//IBC Research Update: The role of drugs named “statin”
2018-10-31T00:44:10+00:00By |

statin drug researchThe following is an update from Naoto T. Ueno, M.D., Ph.D. Executive Director, The University of Texas MD Anderson Cancer Center Morgan Welch Inflammatory Breast Cancer Research Program and Clinic, Houston, TX

Inflammatory breast cancer (IBC) is the most lethal and aggressive form of breast cancer; it is highly likely to spread to other sites in the body. Although the disease affects only 2-4% of breast cancer patients, it causes an alarmingly disproportionate 10% of breast cancer deaths in the U.S. There is an urgent need to establish novel treatment strategies to reduce IBC recurrence. Among IBC, triple negative breast cancer (TNBC) is the most aggressive subtype. There is no targeted therapy such as hormone therapy or HER2 target therapy which are approved only for hormone receptor positive or HER2 receptor positive breast cancer. One of our group’s efforts is to identify the drugs that can prevent the recurrence after standard chemotherapy, surgery and radiation treatments.

With your generous support, our group has focused on the role of drugs named “statin,” which used commonly for high cholesterol treatment. There are some studies showed that people who were on the statin for cholesterol treatment had a lower risk of recurrence of breast cancer and death after initial breast cancer treatment. Our group provided additional support for this protective effect in 723 primary inflammatory breast cancer (IBC) patients, in whom we showed that use of atorvastatin, a type of statin, at time of initial evaluation in breast clinic was significantly associated with low risk of recurrence of diseases. Also, our group studied this in 519 patients with stage III IBC who had post-operative radiation treatment and found that statin use was associated with decreased locoregional recurrence of the disease.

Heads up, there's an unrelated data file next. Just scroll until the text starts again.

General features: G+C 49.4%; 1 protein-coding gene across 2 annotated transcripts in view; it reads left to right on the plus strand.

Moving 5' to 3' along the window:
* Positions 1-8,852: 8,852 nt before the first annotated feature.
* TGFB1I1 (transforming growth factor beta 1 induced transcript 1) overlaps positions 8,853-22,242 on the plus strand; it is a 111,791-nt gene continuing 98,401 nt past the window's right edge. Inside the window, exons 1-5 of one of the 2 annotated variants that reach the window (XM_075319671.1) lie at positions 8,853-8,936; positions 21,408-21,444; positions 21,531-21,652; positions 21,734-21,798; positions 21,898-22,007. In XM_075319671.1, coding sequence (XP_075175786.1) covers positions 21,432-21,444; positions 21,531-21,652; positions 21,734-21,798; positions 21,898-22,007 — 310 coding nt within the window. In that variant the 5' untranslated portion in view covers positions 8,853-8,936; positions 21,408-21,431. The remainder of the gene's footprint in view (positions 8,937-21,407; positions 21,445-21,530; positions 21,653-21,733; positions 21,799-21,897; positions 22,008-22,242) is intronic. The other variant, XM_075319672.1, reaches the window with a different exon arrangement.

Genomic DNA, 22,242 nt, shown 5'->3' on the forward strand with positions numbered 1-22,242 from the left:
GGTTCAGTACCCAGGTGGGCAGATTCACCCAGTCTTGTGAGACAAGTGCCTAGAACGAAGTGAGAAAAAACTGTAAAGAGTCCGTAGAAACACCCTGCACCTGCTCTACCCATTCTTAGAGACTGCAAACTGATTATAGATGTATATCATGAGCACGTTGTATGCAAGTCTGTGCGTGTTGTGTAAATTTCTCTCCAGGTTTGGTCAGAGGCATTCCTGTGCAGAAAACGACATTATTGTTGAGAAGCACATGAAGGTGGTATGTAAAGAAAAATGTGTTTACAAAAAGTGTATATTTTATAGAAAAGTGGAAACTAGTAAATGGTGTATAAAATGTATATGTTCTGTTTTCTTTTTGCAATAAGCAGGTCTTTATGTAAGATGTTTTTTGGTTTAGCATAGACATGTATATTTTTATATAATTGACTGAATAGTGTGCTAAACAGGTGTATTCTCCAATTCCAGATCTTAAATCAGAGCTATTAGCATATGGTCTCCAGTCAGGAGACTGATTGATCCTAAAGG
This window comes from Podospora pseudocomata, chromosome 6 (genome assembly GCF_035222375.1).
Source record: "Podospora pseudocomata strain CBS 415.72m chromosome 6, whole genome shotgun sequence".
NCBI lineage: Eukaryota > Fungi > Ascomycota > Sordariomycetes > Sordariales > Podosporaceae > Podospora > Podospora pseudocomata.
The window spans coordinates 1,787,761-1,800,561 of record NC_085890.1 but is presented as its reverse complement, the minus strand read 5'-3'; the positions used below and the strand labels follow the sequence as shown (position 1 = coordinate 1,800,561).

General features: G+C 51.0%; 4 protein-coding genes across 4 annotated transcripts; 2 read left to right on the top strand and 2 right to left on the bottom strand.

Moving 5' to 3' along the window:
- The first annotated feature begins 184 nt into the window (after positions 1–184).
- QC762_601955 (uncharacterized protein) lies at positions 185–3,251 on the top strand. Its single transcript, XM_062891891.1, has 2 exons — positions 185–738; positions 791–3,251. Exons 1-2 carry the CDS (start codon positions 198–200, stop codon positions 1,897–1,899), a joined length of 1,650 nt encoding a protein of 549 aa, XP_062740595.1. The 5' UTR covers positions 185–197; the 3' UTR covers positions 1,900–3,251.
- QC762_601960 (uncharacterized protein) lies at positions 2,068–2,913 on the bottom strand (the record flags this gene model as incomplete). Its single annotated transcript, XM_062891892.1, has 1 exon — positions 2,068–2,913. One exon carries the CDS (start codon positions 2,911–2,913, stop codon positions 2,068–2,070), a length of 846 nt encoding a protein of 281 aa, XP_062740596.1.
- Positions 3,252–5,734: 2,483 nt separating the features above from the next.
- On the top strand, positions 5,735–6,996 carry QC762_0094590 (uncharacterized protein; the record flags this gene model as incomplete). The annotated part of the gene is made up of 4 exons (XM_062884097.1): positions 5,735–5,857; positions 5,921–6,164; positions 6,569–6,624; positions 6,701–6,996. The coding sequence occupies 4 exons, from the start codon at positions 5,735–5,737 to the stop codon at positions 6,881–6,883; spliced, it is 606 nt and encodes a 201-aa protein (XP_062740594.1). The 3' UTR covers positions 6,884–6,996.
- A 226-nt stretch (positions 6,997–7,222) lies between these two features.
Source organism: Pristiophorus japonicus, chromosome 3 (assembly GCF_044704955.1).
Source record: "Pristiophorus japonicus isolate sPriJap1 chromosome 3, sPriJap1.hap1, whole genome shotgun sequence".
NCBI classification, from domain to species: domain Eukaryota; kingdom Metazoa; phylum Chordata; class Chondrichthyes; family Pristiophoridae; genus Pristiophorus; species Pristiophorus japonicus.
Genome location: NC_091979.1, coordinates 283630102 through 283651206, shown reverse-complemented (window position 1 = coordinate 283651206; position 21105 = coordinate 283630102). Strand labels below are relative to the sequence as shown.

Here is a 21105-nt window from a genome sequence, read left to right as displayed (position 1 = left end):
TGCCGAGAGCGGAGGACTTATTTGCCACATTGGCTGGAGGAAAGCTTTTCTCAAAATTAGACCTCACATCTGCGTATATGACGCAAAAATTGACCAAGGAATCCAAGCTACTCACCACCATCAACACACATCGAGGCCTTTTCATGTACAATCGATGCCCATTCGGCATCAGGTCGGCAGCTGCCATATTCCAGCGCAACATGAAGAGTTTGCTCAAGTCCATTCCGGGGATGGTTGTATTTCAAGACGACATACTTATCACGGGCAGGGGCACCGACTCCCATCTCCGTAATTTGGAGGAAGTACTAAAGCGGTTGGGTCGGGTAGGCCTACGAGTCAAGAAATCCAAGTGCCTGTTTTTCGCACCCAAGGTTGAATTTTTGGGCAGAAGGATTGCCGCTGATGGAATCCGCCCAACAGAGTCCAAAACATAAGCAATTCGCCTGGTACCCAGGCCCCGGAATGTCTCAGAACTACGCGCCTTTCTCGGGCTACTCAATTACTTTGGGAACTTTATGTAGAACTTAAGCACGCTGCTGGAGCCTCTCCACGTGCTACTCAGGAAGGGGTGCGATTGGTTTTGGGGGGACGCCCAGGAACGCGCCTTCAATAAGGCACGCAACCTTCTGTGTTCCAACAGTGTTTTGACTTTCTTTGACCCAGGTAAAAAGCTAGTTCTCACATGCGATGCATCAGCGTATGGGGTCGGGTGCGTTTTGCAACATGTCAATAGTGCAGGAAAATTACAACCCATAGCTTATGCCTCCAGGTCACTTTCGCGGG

This finding is supported by some laboratory experiments by using TNBC cancer cells and mice with TNBC. Statin inhibited cancer cells from moving to other sites, which we call “metastasis” as well as from growing.

Our team is investigating whether treatment with a statin after standard chemotherapy, surgery, and radiation in patients with triple-negative inflammatory breast cancer would have decreased the risk of recurrence of a disease. As a first step, we would test the efficacy of stain by looking at a reduced rate of cancer cells flowing in the bloodstream, which we call circulating tumor cells (CTCs). And then as a confirmative study, we would test the efficacy of stain by comparing the risk of recurrence in between patients treated with statin and patients not being treated with a statin.